Coronavirus or “COVID-19” is spreading in the US at a rapid pace. As of Monday, March 16, 2020, there were over 4,000 confirmed cases in 49 states and the number of cases continues to climb. Schools across the country have closed, sporting events have been cancelled and many state and local governments have banned large gatherings and ordered businesses to close. Employers are scrambling to implement policies to protect the health of their employees while also remaining profitable.
The spread of coronavirus is creating unique challenges for companies doing business with the government. Government contractors should anticipate the possibility of interruptions to performance as well as potential closings of Government offices.
- Interruptions to Performance: Coronavirus has already created significant interruptions in global supply chains and may soon impact employees’ ability to report to work due to illness, closed offices, or quarantines. For government contractors, the inability to perform on contractual obligations may damage their reputation, affect their ability to win contracts in the future, and affect their ability to pay their employees.While Federal Government contracts may not have force majeure clauses, there are FAR clauses that can excuse non or delayed performance due to extenuating circumstances. For example, clauses 52.249-8; 52.249-9 and 52.249-14 all excuse delays for these circumstances outside of the contractor’s control. These clauses require that a government contractor take necessary steps to provide notice and ensure performance resumes as soon as possible. Contractors should review their contracts with the government to verify if they contain force majeure clauses and, if so, what level of flexibility they provide.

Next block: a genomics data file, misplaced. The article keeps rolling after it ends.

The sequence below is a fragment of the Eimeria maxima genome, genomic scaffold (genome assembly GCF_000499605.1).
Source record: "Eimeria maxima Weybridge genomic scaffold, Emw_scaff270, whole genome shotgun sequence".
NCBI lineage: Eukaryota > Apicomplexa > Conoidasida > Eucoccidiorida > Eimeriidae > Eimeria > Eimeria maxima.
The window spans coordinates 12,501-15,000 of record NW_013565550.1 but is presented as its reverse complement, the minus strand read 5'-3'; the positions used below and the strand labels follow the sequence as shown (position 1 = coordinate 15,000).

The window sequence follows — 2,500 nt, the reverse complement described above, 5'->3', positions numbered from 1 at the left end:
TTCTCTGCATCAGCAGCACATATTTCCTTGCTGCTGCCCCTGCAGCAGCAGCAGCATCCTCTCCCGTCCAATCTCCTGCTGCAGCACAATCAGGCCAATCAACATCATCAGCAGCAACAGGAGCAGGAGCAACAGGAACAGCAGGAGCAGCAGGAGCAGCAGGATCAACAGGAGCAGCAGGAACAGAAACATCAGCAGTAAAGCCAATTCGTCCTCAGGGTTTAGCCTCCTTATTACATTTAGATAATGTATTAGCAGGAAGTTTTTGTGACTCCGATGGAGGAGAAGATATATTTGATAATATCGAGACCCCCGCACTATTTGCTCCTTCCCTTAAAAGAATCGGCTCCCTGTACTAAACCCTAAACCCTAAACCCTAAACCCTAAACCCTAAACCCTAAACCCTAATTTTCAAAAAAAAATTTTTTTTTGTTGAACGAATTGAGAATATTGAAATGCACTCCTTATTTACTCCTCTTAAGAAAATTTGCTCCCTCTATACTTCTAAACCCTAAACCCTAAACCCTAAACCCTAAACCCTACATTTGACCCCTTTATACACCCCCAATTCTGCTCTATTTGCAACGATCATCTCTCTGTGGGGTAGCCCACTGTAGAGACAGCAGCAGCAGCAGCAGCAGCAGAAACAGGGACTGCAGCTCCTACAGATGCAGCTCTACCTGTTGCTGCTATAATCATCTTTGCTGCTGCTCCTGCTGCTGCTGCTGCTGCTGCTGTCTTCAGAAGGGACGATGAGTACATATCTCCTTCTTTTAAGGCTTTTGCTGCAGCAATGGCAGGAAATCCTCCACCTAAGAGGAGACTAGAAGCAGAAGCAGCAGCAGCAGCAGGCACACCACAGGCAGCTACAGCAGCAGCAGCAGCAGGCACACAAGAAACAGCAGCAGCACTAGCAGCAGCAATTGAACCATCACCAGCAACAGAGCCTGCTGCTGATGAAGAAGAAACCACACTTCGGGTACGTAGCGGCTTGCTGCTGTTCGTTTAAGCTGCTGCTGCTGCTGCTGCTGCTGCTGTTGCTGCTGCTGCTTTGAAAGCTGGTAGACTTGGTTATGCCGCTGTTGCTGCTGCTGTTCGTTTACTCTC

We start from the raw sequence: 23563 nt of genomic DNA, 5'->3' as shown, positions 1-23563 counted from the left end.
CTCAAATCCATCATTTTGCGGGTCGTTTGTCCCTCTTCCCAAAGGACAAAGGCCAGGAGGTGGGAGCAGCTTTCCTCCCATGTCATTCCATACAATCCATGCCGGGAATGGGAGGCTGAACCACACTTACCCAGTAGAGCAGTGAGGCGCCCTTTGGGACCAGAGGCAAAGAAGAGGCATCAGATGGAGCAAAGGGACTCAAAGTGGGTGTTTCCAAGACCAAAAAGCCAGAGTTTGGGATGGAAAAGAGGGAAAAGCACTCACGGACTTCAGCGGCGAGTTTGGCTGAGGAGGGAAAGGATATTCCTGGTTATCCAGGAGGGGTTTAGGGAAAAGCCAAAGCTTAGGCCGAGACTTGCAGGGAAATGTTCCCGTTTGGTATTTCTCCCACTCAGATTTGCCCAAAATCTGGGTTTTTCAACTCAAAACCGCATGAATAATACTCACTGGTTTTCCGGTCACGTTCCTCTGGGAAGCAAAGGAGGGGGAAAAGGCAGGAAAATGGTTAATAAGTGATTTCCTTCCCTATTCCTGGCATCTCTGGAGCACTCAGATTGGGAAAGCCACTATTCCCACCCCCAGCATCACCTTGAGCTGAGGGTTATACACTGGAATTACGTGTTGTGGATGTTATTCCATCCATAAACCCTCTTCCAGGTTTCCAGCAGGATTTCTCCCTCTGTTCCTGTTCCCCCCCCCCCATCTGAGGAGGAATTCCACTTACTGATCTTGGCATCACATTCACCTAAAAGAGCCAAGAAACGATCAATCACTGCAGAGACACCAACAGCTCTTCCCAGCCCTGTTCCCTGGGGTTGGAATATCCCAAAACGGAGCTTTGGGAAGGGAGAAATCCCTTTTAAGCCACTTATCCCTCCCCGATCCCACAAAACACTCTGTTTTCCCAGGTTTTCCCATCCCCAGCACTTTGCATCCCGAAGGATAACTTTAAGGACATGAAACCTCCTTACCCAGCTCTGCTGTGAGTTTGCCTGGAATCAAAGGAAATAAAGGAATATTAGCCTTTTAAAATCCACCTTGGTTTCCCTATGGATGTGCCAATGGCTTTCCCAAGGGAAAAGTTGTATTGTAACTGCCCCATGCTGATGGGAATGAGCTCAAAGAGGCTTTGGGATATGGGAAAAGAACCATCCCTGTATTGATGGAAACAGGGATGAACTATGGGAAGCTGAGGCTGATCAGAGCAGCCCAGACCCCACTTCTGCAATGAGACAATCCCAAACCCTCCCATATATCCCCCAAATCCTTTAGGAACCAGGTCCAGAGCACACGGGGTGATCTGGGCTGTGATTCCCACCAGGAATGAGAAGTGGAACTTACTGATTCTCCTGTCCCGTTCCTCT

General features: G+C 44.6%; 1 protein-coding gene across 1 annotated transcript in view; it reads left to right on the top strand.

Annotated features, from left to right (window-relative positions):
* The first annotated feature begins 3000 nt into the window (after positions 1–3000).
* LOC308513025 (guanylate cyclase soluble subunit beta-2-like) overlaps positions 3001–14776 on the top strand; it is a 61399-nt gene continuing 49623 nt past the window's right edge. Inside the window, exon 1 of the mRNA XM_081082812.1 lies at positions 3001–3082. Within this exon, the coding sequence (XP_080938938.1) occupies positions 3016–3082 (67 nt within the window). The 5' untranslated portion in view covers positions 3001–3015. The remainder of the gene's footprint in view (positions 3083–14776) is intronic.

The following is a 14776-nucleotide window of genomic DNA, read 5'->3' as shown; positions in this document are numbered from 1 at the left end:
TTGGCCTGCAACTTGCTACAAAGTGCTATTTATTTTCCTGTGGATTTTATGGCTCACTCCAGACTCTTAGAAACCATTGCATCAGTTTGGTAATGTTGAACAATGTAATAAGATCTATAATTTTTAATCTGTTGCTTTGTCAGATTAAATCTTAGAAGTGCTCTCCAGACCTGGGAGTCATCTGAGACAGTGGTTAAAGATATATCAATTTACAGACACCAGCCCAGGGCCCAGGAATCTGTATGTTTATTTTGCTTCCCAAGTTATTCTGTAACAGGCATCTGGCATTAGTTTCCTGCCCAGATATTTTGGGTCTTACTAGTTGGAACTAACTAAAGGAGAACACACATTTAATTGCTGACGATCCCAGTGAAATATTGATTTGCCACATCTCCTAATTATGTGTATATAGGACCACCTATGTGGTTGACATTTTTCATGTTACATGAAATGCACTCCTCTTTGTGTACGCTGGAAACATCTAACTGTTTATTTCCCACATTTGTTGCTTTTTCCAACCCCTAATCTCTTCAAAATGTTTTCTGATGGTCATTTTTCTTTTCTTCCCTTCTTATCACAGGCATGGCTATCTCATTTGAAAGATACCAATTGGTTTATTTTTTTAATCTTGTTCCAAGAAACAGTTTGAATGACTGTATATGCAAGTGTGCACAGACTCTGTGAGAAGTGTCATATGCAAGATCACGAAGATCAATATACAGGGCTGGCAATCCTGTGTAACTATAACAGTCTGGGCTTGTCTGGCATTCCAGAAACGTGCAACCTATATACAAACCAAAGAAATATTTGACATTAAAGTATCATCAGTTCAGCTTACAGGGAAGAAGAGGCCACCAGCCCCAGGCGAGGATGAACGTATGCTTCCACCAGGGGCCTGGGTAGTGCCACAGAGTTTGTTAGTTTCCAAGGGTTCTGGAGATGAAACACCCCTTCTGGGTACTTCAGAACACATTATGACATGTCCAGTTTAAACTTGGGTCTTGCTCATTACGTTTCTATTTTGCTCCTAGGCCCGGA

- Closings of Government offices: While the Office of Personnel Management has provided guidance allowing federal employees to telework as needed, no encompassing federal rules have been provided to contractors at this time. Government contractors should look to their contracting officer for guidance regarding telecommuting.
Employers must continue to monitor the situation and follow the official guidance of the CDC and World Health Organization (“WHO”) and continuously remind employees to follow the same steps they should be taking to avoid the seasonal flu.